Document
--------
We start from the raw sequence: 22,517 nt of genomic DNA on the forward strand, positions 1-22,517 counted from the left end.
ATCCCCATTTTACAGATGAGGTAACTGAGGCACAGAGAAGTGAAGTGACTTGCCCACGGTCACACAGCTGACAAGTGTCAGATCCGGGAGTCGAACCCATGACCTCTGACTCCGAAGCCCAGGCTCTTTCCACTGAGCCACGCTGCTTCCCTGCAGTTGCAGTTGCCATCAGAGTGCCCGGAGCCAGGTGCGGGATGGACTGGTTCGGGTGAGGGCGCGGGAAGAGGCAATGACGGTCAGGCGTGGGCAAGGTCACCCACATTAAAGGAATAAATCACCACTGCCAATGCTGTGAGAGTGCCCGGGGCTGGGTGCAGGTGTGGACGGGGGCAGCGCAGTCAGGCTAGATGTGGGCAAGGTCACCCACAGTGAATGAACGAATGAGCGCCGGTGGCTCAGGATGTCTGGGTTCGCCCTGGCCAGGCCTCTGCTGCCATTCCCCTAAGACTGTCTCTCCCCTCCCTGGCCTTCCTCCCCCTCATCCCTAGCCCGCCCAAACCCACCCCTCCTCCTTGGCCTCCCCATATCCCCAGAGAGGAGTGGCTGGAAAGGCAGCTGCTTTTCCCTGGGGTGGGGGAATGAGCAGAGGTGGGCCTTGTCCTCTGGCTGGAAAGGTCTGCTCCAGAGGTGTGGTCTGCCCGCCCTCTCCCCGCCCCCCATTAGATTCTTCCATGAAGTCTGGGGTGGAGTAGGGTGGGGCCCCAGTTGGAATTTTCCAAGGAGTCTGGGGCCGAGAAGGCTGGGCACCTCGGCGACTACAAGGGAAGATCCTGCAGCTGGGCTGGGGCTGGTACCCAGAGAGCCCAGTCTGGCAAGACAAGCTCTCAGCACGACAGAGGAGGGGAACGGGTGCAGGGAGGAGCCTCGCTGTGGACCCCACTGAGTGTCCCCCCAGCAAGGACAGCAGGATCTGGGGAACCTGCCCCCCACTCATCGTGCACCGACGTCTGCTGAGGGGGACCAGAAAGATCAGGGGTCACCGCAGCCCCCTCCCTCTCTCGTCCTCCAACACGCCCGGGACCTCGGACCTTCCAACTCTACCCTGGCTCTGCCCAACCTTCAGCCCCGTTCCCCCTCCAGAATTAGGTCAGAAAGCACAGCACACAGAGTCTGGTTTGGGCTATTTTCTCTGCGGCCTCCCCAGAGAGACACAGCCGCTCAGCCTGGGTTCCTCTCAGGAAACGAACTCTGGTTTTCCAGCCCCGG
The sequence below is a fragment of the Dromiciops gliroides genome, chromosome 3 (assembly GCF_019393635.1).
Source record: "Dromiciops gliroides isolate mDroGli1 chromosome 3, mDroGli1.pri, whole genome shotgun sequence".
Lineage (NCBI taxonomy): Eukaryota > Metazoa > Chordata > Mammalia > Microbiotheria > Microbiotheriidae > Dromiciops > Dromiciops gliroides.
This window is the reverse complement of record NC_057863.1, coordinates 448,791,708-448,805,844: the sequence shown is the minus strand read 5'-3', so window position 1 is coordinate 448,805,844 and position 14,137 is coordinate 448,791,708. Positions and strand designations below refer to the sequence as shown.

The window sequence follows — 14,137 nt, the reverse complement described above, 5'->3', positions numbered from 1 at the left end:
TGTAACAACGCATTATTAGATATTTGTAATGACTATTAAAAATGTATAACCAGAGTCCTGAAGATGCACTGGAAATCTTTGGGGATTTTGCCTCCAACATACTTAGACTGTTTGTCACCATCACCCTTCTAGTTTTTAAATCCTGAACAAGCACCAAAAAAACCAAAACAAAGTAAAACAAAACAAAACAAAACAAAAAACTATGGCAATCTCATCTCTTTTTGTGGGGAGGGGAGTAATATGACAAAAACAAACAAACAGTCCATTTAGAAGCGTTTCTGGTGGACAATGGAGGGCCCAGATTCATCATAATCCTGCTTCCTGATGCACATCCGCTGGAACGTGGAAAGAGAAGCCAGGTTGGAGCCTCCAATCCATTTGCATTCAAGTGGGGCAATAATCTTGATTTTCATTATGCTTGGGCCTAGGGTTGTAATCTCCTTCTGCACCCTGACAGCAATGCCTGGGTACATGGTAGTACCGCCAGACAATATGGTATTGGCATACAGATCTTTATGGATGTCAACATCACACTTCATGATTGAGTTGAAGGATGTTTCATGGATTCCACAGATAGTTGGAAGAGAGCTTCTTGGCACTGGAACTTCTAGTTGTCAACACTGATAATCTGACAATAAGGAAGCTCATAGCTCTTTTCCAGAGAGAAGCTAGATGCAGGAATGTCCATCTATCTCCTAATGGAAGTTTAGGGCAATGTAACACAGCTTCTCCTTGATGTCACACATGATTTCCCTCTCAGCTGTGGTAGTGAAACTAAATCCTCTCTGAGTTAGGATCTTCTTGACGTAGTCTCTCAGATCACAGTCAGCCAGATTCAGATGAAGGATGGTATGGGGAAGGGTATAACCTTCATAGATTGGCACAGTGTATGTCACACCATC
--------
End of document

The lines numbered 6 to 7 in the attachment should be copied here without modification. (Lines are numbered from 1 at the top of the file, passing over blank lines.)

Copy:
This window is the reverse complement of record NC_057863.1, coordinates 448,791,708-448,805,844: the sequence shown is the minus strand read 5'-3', so window position 1 is coordinate 448,805,844 and position 14,137 is coordinate 448,791,708. Positions and strand designations below refer to the sequence as shown.

The window sequence follows — 14,137 nt, the reverse complement described above, 5'->3', positions numbered from 1 at the left end: